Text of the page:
Nay, if our wits run the wild-goose chase, I
am done, for thou hast more of the wild goose in
one of thy wits than, I am sure, I have in my whole
five. Was I with you there for the goose?

ROMEO
Thou wast never with me for anything when
thou wast not there for the goose.

MERCUTIO
I will bite thee by the ear for that jest.

ROMEO
Nay, good goose, bite not.

MERCUTIO
Thy wit is a very bitter sweeting; it is a most
sharp sauce.

ROMEO
And is it not, then, well served into a sweet
goose?

MERCUTIO
O, here’s a wit of cheveril that stretches
from an inch narrow to an ell broad.

ROMEO
I stretch it out for that word "broad," which
added to the goose, proves thee far and wide a
broad goose.

MERCUTIO
Why, is not this better now than groaning
for love? Now art thou sociable, now art thou
Romeo, now art thou what thou art, by art as well as
by nature. For this driveling love is like a great
natural that runs lolling up and down to hide his
bauble in a hole.

BENVOLIO
Stop there, stop there.

MERCUTIO
Thou desirest me to stop in my tale against
the hair.

BENVOLIO
Thou wouldst else have made thy tale large.

MERCUTIO
O, thou art deceived. I would have made it
short, for I was come to the whole depth of my tale
and meant indeed to occupy the argument no
longer.

Enter Nurse and her man ⸢Peter.⸣

ROMEO
Here’s goodly gear. A sail, a sail!

MERCUTIO
Two, two—a shirt and a smock.

NURSE
Peter.

PETER
Anon.

NURSE
My fan, Peter.

MERCUTIO
Good Peter, to hide her face, for her fan’s
the fairer face.

NURSE
God you good morrow, gentlemen.

MERCUTIO
God you good e’en, fair gentlewoman.

NURSE
Is it good e’en?

MERCUTIO
’Tis no less, I tell you, for the bawdy hand of
the dial is now upon the prick of noon.

NURSE
Out upon you! What a man are you?

ROMEO
One, gentlewoman, that God hath made, himself
to mar.

NURSE
By my troth, it is well said: "for himself to
mar," quoth he? Gentlemen, can any of you tell me
where I may find the young Romeo?

ROMEO
I can tell you, but young Romeo will be older
when you have found him than he was when you
sought him. I am the youngest of that name, for
fault of a worse.

NURSE
You say well.

MERCUTIO
Yea, is the worst well? Very well took, i’
faith, wisely, wisely.

NURSE
If you be he, sir, I desire some confidence with
you.

BENVOLIO
She will indite him to some supper.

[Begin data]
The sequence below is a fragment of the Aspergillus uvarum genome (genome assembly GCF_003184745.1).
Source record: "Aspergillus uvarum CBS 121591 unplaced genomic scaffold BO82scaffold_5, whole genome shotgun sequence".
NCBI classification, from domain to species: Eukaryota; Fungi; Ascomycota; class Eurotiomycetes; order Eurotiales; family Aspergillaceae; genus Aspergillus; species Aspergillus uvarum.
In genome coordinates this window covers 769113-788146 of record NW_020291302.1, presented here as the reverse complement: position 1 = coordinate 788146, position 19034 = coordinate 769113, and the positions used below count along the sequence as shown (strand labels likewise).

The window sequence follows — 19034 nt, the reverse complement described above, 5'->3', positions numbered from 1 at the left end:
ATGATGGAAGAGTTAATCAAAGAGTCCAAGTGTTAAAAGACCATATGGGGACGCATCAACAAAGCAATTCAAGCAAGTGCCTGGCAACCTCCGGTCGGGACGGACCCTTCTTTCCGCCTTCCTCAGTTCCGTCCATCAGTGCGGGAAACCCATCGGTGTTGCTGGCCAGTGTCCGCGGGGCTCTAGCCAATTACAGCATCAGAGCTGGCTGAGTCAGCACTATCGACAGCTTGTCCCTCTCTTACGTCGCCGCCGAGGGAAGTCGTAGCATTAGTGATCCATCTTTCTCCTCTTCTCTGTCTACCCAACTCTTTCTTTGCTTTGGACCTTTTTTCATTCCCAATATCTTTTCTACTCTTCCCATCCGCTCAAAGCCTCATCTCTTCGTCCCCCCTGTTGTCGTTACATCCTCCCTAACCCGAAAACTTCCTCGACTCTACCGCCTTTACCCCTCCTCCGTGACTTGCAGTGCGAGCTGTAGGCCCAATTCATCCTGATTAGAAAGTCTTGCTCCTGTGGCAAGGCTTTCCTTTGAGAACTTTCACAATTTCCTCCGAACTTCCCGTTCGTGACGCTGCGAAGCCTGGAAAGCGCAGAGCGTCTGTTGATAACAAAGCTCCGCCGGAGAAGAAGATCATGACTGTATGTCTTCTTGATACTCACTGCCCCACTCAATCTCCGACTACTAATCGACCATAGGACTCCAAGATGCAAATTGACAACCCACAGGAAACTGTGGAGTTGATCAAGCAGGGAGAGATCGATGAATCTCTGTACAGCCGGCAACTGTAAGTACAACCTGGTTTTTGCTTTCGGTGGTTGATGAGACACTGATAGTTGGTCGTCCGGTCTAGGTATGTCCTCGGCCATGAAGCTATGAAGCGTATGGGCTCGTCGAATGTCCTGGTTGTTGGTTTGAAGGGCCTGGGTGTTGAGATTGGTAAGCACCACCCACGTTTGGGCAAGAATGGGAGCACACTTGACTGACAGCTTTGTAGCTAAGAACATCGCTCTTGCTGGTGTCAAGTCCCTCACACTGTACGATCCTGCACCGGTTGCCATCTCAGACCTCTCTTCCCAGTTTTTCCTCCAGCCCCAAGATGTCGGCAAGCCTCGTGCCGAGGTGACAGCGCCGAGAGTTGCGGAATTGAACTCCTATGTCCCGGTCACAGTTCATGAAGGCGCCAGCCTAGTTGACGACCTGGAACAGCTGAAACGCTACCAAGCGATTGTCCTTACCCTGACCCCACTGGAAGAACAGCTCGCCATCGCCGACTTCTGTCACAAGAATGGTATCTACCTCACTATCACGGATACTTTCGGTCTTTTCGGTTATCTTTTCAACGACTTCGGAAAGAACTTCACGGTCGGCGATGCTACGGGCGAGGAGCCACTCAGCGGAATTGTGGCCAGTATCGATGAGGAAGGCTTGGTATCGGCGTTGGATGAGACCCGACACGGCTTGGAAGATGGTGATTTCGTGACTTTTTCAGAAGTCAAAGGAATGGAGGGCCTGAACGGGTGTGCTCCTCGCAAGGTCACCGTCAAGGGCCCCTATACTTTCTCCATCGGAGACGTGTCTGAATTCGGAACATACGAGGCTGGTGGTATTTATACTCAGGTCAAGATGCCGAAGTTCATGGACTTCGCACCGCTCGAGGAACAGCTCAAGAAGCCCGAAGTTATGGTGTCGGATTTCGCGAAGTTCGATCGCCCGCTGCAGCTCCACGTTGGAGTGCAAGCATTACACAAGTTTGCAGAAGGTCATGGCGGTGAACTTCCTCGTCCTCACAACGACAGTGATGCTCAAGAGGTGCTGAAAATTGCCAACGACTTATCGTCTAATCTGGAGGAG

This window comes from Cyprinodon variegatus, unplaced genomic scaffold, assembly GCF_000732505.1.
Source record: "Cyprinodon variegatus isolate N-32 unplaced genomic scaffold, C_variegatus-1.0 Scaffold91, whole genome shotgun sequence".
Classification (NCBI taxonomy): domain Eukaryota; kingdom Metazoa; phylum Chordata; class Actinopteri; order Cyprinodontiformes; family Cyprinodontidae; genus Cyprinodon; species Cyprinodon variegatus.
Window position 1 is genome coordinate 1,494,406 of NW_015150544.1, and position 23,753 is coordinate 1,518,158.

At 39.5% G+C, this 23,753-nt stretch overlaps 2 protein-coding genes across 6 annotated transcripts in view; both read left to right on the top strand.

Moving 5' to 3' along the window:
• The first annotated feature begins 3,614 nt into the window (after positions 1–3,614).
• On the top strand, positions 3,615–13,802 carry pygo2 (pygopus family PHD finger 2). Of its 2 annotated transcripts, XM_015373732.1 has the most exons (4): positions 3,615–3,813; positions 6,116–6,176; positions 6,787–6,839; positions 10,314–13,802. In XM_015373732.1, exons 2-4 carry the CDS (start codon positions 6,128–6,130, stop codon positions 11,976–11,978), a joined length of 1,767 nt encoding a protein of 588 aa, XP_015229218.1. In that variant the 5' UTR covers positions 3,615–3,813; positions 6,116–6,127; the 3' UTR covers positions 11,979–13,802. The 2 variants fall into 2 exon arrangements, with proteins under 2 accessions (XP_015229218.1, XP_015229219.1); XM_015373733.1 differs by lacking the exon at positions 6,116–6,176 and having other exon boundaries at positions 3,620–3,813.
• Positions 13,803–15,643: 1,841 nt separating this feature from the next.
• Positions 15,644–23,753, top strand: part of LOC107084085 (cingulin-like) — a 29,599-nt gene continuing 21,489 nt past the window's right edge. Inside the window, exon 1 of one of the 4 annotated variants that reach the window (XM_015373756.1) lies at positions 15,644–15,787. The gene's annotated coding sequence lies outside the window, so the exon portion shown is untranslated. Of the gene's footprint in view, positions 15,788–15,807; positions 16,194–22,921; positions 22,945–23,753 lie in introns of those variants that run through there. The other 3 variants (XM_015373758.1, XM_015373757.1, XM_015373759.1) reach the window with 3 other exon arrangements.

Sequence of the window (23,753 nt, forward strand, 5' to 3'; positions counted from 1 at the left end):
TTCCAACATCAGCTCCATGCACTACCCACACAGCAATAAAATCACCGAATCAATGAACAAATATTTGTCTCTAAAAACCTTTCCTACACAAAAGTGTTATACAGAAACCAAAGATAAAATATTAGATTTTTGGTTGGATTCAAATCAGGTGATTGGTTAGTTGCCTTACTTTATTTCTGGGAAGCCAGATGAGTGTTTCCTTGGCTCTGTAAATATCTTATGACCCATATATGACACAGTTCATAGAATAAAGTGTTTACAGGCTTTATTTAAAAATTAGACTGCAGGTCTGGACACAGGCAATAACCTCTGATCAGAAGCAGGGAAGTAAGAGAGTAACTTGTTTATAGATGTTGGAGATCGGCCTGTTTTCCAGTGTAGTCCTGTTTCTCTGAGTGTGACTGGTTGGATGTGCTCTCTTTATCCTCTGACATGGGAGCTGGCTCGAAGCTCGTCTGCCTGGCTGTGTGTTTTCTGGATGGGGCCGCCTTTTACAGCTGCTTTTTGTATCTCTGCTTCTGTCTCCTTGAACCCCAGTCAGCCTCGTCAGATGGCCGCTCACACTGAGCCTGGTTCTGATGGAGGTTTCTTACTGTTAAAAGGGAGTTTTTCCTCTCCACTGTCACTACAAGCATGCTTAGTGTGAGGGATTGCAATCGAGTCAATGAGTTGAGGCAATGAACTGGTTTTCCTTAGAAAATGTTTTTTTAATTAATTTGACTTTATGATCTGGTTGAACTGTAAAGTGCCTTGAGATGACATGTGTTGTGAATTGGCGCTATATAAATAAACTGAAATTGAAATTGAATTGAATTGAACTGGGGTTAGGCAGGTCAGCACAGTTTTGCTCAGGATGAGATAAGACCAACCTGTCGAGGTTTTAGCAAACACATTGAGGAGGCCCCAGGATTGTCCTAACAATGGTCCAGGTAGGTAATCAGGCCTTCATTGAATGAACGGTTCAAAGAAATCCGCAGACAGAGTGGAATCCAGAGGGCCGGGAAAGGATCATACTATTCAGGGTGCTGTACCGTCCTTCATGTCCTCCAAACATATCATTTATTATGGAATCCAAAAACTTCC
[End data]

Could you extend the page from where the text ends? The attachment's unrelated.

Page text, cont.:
MERCUTIO
A bawd, a bawd, a bawd. So ho!

ROMEO
What hast thou found?

MERCUTIO
No hare, sir, unless a hare, sir, in a Lenten
pie that is something stale and hoar ere it be spent.
⸢Singing.⸣
An old hare hoar,
And an old hare hoar,
Is very good meat in Lent.
955
But a hare that is hoar
Is too much for a score
When it hoars ere it be spent.
Romeo, will you come to your father’s? We’ll to
dinner thither.

ROMEO
I will follow you.

MERCUTIO
Farewell, ancient lady. Farewell, lady, lady,
lady.

⸢Mercutio and Benvolio⸣ exit.

NURSE
I pray you, sir, what saucy merchant was this
that was so full of his ropery?

ROMEO
A gentleman, nurse, that loves to hear himself
talk and will speak more in a minute than he will
stand to in a month.

NURSE
An he speak anything against me, I’ll take him
down, an he were lustier than he is, and twenty
such jacks. An if I cannot, I’ll find those that shall.
Scurvy knave, I am none of his flirt-gills; I am none
of his skains-mates. ⸢To Peter⸣. And thou must stand
by too and suffer every knave to use me at his
pleasure.

PETER
I saw no man use you at his pleasure. If I had,
my weapon should quickly have been out. I warrant
you, I dare draw as soon as another man, if I
see occasion in a good quarrel, and the law on my
side.

NURSE
Now, afore God, I am so vexed that every part
about me quivers. Scurvy knave! ⸢To Romeo⸣. Pray
you, sir, a word. And, as I told you, my young lady
bid me inquire you out. What she bid me say, I will
keep to myself. But first let me tell you, if you
should lead her in a fool’s paradise, as they say, it
were a very gross kind of behavior, as they say. For
the gentlewoman is young; and therefore, if you
should deal double with her, truly it were an ill
thing to be offered to any gentlewoman, and very
weak dealing.

ROMEO
Nurse, commend me to thy lady and mistress.
I protest unto thee—

NURSE
Good heart, and i’ faith I will tell her as much.
Lord, Lord, she will be a joyful woman.

ROMEO
What wilt thou tell her, nurse? Thou dost not
mark me.

NURSE
I will tell her, sir, that you do protest, which, as
I take it, is a gentlemanlike offer.

ROMEO
Bid her devise
Some means to come to shrift this afternoon,
960
And there she shall at Friar Lawrence’ cell
Be shrived and married. Here is for thy pains.

⸢Offering her money.⸣

NURSE
No, truly, sir, not a penny.

ROMEO
Go to, I say you shall.

NURSE
This afternoon, sir? Well, she shall be there.

ROMEO
And stay, good nurse, behind the abbey wall.
Within this hour my man shall be with thee
965
And bring thee cords made like a tackled stair,
Which to the high topgallant of my joy
Must be my convoy in the secret night.